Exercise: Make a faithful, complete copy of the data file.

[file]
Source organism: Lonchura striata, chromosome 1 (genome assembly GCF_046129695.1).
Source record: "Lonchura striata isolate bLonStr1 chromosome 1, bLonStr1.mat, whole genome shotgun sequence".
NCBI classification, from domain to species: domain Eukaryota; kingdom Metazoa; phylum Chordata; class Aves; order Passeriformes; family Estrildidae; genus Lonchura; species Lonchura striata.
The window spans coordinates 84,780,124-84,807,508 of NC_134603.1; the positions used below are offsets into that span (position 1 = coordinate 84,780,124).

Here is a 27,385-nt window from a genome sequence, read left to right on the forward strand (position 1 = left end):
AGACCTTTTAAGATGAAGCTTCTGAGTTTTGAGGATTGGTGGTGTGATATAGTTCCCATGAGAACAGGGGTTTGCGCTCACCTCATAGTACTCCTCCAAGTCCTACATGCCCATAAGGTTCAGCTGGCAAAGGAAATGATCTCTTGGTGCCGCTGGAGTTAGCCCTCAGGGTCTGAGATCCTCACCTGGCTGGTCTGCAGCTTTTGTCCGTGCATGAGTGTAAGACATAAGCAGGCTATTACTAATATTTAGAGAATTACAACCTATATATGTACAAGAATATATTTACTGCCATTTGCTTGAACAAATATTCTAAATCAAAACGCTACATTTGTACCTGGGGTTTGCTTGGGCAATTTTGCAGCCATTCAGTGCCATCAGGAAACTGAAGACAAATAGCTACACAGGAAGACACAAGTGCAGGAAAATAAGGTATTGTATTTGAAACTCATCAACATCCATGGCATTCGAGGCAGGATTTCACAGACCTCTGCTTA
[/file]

Source organism: Lonchura striata, chromosome 1 (genome assembly GCF_046129695.1).
Source record: "Lonchura striata isolate bLonStr1 chromosome 1, bLonStr1.mat, whole genome shotgun sequence".
NCBI classification, from domain to species: domain Eukaryota; kingdom Metazoa; phylum Chordata; class Aves; order Passeriformes; family Estrildidae; genus Lonchura; species Lonchura striata.
The window spans coordinates 84,780,124-84,807,508 of NC_134603.1; the positions used below are offsets into that span (position 1 = coordinate 84,780,124).

Here is a 27,385-nt window from a genome sequence, read left to right on the forward strand (position 1 = left end):
AGACCTTTTAAGATGAAGCTTCTGAGTTTTGAGGATTGGTGGTGTGATATAGTTCCCATGAGAACAGGGGTTTGCGCTCACCTCATAGTACTCCTCCAAGTCCTACATGCCCATAAGGTTCAGCTGGCAAAGGAAATGATCTCTTGGTGCCGCTGGAGTTAGCCCTCAGGGTCTGAGATCCTCACCTGGCTGGTCTGCAGCTTTTGTCCGTGCATGAGTGTAAGACATAAGCAGGCTATTACTAATATTTAGAGAATTACAACCTATATATGTACAAGAATATATTTACTGCCATTTGCTTGAACAAATATTCTAAATCAAAACGCTACATTTGTACCTGGGGTTTGCTTGGGCAATTTTGCAGCCATTCAGTGCCATCAGGAAACTGAAGACAAATAGCTACACAGGAAGACACAAGTGCAGGAAAATAAGGTATTGTATTTGAAACTCATCAACATCCATGGCATTCGAGGCAGGATTTCACAGACCTCTGCTTA